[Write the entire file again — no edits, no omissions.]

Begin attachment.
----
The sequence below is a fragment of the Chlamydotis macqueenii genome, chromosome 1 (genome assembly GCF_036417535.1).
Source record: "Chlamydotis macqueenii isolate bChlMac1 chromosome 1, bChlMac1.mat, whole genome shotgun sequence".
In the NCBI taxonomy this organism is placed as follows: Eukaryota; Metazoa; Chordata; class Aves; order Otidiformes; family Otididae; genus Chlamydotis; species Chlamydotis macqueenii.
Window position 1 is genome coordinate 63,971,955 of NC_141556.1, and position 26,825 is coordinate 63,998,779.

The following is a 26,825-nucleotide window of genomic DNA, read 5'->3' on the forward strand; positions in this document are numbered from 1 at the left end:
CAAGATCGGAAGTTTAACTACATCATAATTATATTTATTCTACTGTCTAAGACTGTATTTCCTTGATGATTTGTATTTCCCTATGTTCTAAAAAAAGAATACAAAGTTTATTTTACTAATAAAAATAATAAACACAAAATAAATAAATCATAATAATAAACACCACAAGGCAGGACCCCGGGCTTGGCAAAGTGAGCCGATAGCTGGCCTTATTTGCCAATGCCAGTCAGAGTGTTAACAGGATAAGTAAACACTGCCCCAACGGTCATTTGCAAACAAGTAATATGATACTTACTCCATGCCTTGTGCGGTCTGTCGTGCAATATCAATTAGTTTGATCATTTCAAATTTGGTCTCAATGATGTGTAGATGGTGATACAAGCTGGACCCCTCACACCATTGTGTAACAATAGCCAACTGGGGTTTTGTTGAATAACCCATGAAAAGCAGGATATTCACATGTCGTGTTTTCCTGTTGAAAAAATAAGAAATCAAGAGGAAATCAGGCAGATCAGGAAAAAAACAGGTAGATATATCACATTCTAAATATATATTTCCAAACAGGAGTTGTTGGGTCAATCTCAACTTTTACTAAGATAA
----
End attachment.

The sequence below is a fragment of the Chlamydotis macqueenii genome, chromosome 1 (genome assembly GCF_036417535.1).
Source record: "Chlamydotis macqueenii isolate bChlMac1 chromosome 1, bChlMac1.mat, whole genome shotgun sequence".
In the NCBI taxonomy this organism is placed as follows: Eukaryota; Metazoa; Chordata; class Aves; order Otidiformes; family Otididae; genus Chlamydotis; species Chlamydotis macqueenii.
Window position 1 is genome coordinate 63,971,955 of NC_141556.1, and position 26,825 is coordinate 63,998,779.

The following is a 26,825-nucleotide window of genomic DNA, read 5'->3' on the forward strand; positions in this document are numbered from 1 at the left end:
CAAGATCGGAAGTTTAACTACATCATAATTATATTTATTCTACTGTCTAAGACTGTATTTCCTTGATGATTTGTATTTCCCTATGTTCTAAAAAAAGAATACAAAGTTTATTTTACTAATAAAAATAATAAACACAAAATAAATAAATCATAATAATAAACACCACAAGGCAGGACCCCGGGCTTGGCAAAGTGAGCCGATAGCTGGCCTTATTTGCCAATGCCAGTCAGAGTGTTAACAGGATAAGTAAACACTGCCCCAACGGTCATTTGCAAACAAGTAATATGATACTTACTCCATGCCTTGTGCGGTCTGTCGTGCAATATCAATTAGTTTGATCATTTCAAATTTGGTCTCAATGATGTGTAGATGGTGATACAAGCTGGACCCCTCACACCATTGTGTAACAATAGCCAACTGGGGTTTTGTTGAATAACCCATGAAAAGCAGGATATTCACATGTCGTGTTTTCCTGTTGAAAAAATAAGAAATCAAGAGGAAATCAGGCAGATCAGGAAAAAAACAGGTAGATATATCACATTCTAAATATATATTTCCAAACAGGAGTTGTTGGGTCAATCTCAACTTTTACTAAGATAA